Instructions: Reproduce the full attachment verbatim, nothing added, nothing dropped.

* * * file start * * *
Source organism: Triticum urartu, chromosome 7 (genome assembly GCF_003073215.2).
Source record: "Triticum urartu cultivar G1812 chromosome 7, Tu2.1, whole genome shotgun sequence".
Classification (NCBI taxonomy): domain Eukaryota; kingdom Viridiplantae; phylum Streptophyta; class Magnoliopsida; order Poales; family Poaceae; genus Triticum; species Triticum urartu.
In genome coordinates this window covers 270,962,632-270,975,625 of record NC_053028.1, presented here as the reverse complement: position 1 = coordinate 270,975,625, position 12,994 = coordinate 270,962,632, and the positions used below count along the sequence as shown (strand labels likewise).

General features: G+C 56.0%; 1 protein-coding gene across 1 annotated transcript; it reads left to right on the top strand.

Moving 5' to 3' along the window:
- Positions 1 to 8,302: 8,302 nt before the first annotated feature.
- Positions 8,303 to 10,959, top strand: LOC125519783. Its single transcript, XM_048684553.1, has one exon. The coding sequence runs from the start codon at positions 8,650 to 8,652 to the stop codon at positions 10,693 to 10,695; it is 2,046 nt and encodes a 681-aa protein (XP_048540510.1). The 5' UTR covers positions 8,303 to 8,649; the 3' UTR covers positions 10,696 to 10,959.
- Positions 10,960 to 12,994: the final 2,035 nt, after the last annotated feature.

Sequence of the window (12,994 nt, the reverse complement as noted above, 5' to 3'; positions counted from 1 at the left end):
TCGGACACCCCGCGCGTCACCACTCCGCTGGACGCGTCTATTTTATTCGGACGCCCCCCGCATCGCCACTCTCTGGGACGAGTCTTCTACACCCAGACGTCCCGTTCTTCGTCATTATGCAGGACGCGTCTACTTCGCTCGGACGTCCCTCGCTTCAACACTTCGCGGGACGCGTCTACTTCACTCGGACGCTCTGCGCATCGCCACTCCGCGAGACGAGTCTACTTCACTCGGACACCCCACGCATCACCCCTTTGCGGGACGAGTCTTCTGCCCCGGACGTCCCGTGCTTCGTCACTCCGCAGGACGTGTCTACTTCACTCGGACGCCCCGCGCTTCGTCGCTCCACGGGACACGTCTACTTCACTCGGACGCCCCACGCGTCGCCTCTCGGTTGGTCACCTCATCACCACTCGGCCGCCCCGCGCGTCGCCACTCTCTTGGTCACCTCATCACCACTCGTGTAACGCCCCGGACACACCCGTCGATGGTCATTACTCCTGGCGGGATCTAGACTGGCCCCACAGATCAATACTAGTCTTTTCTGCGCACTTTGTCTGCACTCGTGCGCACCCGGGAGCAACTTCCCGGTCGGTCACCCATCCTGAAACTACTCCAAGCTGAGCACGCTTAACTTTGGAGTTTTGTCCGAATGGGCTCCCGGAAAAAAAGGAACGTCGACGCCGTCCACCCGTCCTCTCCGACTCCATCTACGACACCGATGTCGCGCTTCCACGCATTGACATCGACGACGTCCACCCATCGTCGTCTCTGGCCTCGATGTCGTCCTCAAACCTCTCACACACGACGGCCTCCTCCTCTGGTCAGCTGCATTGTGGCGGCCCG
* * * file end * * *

Source organism: Triticum urartu, chromosome 7 (genome assembly GCF_003073215.2).
Source record: "Triticum urartu cultivar G1812 chromosome 7, Tu2.1, whole genome shotgun sequence".
Classification (NCBI taxonomy): domain Eukaryota; kingdom Viridiplantae; phylum Streptophyta; class Magnoliopsida; order Poales; family Poaceae; genus Triticum; species Triticum urartu.
In genome coordinates this window covers 270,962,632-270,975,625 of record NC_053028.1, presented here as the reverse complement: position 1 = coordinate 270,975,625, position 12,994 = coordinate 270,962,632, and the positions used below count along the sequence as shown (strand labels likewise).

General features: G+C 56.0%; 1 protein-coding gene across 1 annotated transcript; it reads left to right on the top strand.

Moving 5' to 3' along the window:
- Positions 1 to 8,302: 8,302 nt before the first annotated feature.
- Positions 8,303 to 10,959, top strand: LOC125519783. Its single transcript, XM_048684553.1, has one exon. The coding sequence runs from the start codon at positions 8,650 to 8,652 to the stop codon at positions 10,693 to 10,695; it is 2,046 nt and encodes a 681-aa protein (XP_048540510.1). The 5' UTR covers positions 8,303 to 8,649; the 3' UTR covers positions 10,696 to 10,959.
- Positions 10,960 to 12,994: the final 2,035 nt, after the last annotated feature.

Sequence of the window (12,994 nt, the reverse complement as noted above, 5' to 3'; positions counted from 1 at the left end):
TCGGACACCCCGCGCGTCACCACTCCGCTGGACGCGTCTATTTTATTCGGACGCCCCCCGCATCGCCACTCTCTGGGACGAGTCTTCTACACCCAGACGTCCCGTTCTTCGTCATTATGCAGGACGCGTCTACTTCGCTCGGACGTCCCTCGCTTCAACACTTCGCGGGACGCGTCTACTTCACTCGGACGCTCTGCGCATCGCCACTCCGCGAGACGAGTCTACTTCACTCGGACACCCCACGCATCACCCCTTTGCGGGACGAGTCTTCTGCCCCGGACGTCCCGTGCTTCGTCACTCCGCAGGACGTGTCTACTTCACTCGGACGCCCCGCGCTTCGTCGCTCCACGGGACACGTCTACTTCACTCGGACGCCCCACGCGTCGCCTCTCGGTTGGTCACCTCATCACCACTCGGCCGCCCCGCGCGTCGCCACTCTCTTGGTCACCTCATCACCACTCGTGTAACGCCCCGGACACACCCGTCGATGGTCATTACTCCTGGCGGGATCTAGACTGGCCCCACAGATCAATACTAGTCTTTTCTGCGCACTTTGTCTGCACTCGTGCGCACCCGGGAGCAACTTCCCGGTCGGTCACCCATCCTGAAACTACTCCAAGCTGAGCACGCTTAACTTTGGAGTTTTGTCCGAATGGGCTCCCGGAAAAAAAGGAACGTCGACGCCGTCCACCCGTCCTCTCCGACTCCATCTACGACACCGATGTCGCGCTTCCACGCATTGACATCGACGACGTCCACCCATCGTCGTCTCTGGCCTCGATGTCGTCCTCAAACCTCTCACACACGACGGCCTCCTCCTCTGGTCAGCTGCATTGTGGCGGCCCG